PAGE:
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Supreme Win for GOP, Delay in Texas Redistricting Case

June 28, 2006

Tom Delay may have left Congress in disgrace, but the U.S. Supreme Court presented the former Majority Leader with a parting gift on Wednesday. By a 7-2 vote, the Court essentially endorsed Delay's unprecedented Texas Congressional redistricting plan that delivered six new House seats to the Republicans in 2004. The only minor setback for the GOP came in a separate 5-4 ruling that Texas' new 23rd district violated the 1965 Voting Rights Act with its suspicious gerrymandering shifting 100,000 Hispanic voters elsewhere.
The Supremes decision today opens the doors for serial bouts of redistricting by either party when control of state legislatures changes hands. Throwing out the previous practice of revising district boundaries only after each 10 year sentence, Justice Kennedy's majority opinion opened the floodgates for partisan map-making, stating flatly, "We reject the statewide challenge to Texas redistricting as an unconstitutional political gerrymander." Following Texas' lead, Republican majorities in Colorado and Georgia are already pursuing mid-decade district adjustments.
But a separate ruling in League of United Latin American Citizens v. Perry did serve to highlight the growing controversy over the extension of the 1965 Voting Rights Act. The Court ordered the redrawing of Texas' 23rd and adjacent districts, which it claims effectively thwart the ability of Hispanic voters to select representatives of their choice:

"[The] troubling blend of politics and race - and the resulting vote dilution of a group that was beginning to achieve (the law's) goal of overcoming prior electoral discrimination - cannot be sustained."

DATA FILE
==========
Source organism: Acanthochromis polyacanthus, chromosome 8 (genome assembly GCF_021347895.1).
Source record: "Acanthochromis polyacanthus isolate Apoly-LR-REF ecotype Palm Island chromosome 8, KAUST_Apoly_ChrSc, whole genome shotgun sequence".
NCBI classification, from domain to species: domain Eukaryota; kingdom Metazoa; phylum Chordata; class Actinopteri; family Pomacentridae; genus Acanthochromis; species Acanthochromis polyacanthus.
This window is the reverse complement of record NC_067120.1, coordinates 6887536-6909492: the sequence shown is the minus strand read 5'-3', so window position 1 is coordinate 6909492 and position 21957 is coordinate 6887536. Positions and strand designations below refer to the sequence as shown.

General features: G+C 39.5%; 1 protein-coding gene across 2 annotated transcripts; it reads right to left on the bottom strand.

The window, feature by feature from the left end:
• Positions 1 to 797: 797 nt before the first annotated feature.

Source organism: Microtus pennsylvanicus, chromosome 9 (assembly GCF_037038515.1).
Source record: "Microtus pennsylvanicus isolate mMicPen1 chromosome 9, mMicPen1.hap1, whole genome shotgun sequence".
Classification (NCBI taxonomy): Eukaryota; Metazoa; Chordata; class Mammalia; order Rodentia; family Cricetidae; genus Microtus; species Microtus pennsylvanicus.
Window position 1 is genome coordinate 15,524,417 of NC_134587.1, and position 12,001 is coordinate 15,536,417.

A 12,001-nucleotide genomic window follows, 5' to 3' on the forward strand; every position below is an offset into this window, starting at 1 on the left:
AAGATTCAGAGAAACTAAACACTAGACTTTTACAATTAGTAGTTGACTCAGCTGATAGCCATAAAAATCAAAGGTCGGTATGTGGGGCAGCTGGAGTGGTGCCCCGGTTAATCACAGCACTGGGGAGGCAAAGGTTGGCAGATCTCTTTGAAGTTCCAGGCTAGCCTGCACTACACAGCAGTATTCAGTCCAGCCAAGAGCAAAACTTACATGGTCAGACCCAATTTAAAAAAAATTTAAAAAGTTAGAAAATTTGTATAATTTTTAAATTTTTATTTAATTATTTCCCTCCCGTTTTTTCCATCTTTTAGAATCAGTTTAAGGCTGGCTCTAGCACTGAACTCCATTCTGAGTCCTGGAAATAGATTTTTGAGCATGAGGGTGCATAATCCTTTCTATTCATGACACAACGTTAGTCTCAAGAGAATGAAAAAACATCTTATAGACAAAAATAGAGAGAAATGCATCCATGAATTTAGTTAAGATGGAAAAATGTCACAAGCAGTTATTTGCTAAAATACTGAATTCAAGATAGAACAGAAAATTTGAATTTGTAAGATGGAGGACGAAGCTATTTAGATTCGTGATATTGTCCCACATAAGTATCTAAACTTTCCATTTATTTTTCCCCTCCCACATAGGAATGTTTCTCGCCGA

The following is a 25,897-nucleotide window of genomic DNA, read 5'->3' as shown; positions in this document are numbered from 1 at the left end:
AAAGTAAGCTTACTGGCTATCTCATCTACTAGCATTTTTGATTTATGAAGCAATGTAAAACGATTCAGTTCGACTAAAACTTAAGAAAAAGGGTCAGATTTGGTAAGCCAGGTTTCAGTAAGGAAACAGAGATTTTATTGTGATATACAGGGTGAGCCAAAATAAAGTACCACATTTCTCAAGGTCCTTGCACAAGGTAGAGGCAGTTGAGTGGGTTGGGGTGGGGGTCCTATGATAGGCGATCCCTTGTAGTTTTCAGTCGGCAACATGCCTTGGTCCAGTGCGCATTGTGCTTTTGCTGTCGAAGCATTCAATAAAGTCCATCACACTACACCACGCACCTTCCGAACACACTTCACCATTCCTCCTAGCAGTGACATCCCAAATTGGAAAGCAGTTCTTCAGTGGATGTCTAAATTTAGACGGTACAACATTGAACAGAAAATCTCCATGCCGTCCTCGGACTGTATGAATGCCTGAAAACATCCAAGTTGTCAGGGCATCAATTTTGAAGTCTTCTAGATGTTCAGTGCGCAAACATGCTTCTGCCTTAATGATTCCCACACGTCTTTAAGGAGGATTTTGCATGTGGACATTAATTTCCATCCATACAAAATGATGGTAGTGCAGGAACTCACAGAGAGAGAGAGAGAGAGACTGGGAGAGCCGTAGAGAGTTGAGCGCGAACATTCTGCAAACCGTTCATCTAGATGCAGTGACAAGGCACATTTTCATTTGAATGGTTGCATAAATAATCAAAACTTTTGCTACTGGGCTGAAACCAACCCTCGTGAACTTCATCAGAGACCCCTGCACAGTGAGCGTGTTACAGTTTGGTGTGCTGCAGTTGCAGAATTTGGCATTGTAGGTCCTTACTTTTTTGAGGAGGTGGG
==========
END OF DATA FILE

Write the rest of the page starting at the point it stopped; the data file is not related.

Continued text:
The issue of "pre-clearance" (regarding the process by which the Justice Department must pre-approve new voting and elections laws from 9 Southern states) is central to the effort by House Republicans to block the extension of the 1965 Act. As with the Georgia voter ID card program, the Attorney General had earlier overruled career Justice Department staffers who had concluded that the Texas map violated the 1965 Voting Rights Act by diminishing minority representation. While DOJ's Civil Rights Division would not grant the necessary "pre-clearance" required for electoral changes in key southern states, the Bush White House had no such qualms. As I've written previously, while President Bush and Attorney General Gonzales have publicly called for the renewal of the Voting Rights Act, they are working to undermine it behind the scenes.
The fate of the 1965 Voting Rights Act remain uncertain, there can be no doubt that Tom Delay is smiling. After all, Delay got away with it all - an unheard of second redistricting in two years, the FAA surveillance of Democratic legislators, and possibly even the money-laundering to help TRMPAC win the 2002 mid-terms in Texas.
For more background on the Texas case and Tom Delay's insidious role in it, see "GOP Scandals Converge in Texas Redistricting Case."


Jon Perr
Jon Perr is a technology marketing consultant and product strategist who writes about American politics and public policy.

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